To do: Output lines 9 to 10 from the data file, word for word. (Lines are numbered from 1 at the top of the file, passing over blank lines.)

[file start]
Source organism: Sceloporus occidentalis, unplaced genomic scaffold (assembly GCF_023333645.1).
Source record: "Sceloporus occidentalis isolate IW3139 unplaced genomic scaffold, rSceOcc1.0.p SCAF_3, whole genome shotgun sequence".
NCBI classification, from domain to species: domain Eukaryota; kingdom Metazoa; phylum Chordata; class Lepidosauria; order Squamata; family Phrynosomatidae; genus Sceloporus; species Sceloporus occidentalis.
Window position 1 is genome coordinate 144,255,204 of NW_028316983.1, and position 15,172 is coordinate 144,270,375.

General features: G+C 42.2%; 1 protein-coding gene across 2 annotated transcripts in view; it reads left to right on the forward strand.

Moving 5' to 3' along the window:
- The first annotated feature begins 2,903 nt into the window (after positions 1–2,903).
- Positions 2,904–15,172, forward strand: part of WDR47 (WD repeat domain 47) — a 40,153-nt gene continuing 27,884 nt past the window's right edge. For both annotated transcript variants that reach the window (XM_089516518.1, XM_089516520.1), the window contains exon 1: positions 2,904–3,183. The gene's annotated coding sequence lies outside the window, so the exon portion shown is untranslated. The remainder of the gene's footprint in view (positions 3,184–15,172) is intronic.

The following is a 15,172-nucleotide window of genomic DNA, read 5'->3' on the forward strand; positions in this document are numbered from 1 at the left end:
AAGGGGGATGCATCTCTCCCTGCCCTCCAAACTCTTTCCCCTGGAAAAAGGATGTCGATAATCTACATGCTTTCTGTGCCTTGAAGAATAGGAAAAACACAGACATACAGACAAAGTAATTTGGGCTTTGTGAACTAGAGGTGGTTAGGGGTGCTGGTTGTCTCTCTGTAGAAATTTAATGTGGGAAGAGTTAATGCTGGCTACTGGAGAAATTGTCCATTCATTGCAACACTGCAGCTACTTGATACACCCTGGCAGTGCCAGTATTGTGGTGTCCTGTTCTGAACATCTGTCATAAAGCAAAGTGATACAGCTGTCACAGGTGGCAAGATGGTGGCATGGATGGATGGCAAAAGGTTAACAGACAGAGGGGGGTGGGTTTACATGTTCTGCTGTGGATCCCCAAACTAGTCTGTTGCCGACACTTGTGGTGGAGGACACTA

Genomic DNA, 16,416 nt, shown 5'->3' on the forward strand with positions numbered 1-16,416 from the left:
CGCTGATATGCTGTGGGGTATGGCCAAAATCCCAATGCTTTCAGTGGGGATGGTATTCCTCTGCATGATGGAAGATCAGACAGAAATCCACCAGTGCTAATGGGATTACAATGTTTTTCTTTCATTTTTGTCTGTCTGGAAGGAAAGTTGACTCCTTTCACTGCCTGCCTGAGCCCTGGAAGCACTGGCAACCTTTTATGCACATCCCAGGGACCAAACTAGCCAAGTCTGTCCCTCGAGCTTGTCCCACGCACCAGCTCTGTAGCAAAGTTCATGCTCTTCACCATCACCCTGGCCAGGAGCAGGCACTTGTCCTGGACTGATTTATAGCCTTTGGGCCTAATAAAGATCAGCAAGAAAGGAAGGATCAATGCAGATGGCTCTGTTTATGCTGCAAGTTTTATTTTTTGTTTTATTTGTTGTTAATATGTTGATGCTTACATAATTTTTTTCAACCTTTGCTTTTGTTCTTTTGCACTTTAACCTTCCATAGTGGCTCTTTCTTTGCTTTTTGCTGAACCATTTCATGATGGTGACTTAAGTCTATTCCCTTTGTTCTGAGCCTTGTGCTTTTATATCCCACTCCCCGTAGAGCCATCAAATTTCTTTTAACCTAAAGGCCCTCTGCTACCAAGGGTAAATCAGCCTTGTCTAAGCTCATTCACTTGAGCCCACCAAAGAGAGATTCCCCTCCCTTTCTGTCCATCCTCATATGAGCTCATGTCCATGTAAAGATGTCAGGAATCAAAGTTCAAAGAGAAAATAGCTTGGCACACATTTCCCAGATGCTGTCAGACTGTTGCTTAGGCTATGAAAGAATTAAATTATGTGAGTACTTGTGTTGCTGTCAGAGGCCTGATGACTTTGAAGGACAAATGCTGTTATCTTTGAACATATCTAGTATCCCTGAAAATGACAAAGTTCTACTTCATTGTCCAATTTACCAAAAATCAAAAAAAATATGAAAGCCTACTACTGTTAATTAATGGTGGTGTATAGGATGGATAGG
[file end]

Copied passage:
The following is a 15,172-nucleotide window of genomic DNA, read 5'->3' on the forward strand; positions in this document are numbered from 1 at the left end:
AAGGGGGATGCATCTCTCCCTGCCCTCCAAACTCTTTCCCCTGGAAAAAGGATGTCGATAATCTACATGCTTTCTGTGCCTTGAAGAATAGGAAAAACACAGACATACAGACAAAGTAATTTGGGCTTTGTGAACTAGAGGTGGTTAGGGGTGCTGGTTGTCTCTCTGTAGAAATTTAATGTGGGAAGAGTTAATGCTGGCTACTGGAGAAATTGTCCATTCATTGCAACACTGCAGCTACTTGATACACCCTGGCAGTGCCAGTATTGTGGTGTCCTGTTCTGAACATCTGTCATAAAGCAAAGTGATACAGCTGTCACAGGTGGCAAGATGGTGGCATGGATGGATGGCAAAAGGTTAACAGACAGAGGGGGGTGGGTTTACATGTTCTGCTGTGGATCCCCAAACTAGTCTGTTGCCGACACTTGTGGTGGAGGACACTA